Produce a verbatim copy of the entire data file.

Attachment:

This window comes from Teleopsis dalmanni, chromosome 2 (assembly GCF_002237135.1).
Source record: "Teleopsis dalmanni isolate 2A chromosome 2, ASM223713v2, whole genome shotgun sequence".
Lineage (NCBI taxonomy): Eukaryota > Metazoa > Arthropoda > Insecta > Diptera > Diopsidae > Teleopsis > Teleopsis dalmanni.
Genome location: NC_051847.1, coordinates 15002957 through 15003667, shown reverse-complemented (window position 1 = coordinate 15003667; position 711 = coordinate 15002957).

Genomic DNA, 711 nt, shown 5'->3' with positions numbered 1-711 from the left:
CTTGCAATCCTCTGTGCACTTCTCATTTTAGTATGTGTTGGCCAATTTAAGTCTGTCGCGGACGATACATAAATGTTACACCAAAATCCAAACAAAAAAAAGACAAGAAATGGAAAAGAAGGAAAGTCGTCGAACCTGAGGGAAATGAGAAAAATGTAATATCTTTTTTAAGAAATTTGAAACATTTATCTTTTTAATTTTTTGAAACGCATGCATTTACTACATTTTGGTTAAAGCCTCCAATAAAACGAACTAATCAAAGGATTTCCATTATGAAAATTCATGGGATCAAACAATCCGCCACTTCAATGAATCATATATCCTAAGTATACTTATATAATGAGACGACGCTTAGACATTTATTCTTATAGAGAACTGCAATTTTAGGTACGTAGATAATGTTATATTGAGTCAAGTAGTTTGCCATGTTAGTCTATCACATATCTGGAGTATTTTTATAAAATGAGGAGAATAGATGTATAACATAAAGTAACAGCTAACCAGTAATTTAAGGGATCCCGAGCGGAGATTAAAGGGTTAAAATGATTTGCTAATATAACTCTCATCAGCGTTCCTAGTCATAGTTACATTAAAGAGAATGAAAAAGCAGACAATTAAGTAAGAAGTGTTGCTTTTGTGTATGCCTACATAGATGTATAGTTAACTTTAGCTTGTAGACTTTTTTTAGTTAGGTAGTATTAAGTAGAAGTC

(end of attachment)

This window comes from Teleopsis dalmanni, chromosome 2 (assembly GCF_002237135.1).
Source record: "Teleopsis dalmanni isolate 2A chromosome 2, ASM223713v2, whole genome shotgun sequence".
Lineage (NCBI taxonomy): Eukaryota > Metazoa > Arthropoda > Insecta > Diptera > Diopsidae > Teleopsis > Teleopsis dalmanni.
Genome location: NC_051847.1, coordinates 15002957 through 15003667, shown reverse-complemented (window position 1 = coordinate 15003667; position 711 = coordinate 15002957).

Genomic DNA, 711 nt, shown 5'->3' with positions numbered 1-711 from the left:
CTTGCAATCCTCTGTGCACTTCTCATTTTAGTATGTGTTGGCCAATTTAAGTCTGTCGCGGACGATACATAAATGTTACACCAAAATCCAAACAAAAAAAAGACAAGAAATGGAAAAGAAGGAAAGTCGTCGAACCTGAGGGAAATGAGAAAAATGTAATATCTTTTTTAAGAAATTTGAAACATTTATCTTTTTAATTTTTTGAAACGCATGCATTTACTACATTTTGGTTAAAGCCTCCAATAAAACGAACTAATCAAAGGATTTCCATTATGAAAATTCATGGGATCAAACAATCCGCCACTTCAATGAATCATATATCCTAAGTATACTTATATAATGAGACGACGCTTAGACATTTATTCTTATAGAGAACTGCAATTTTAGGTACGTAGATAATGTTATATTGAGTCAAGTAGTTTGCCATGTTAGTCTATCACATATCTGGAGTATTTTTATAAAATGAGGAGAATAGATGTATAACATAAAGTAACAGCTAACCAGTAATTTAAGGGATCCCGAGCGGAGATTAAAGGGTTAAAATGATTTGCTAATATAACTCTCATCAGCGTTCCTAGTCATAGTTACATTAAAGAGAATGAAAAAGCAGACAATTAAGTAAGAAGTGTTGCTTTTGTGTATGCCTACATAGATGTATAGTTAACTTTAGCTTGTAGACTTTTTTTAGTTAGGTAGTATTAAGTAGAAGTC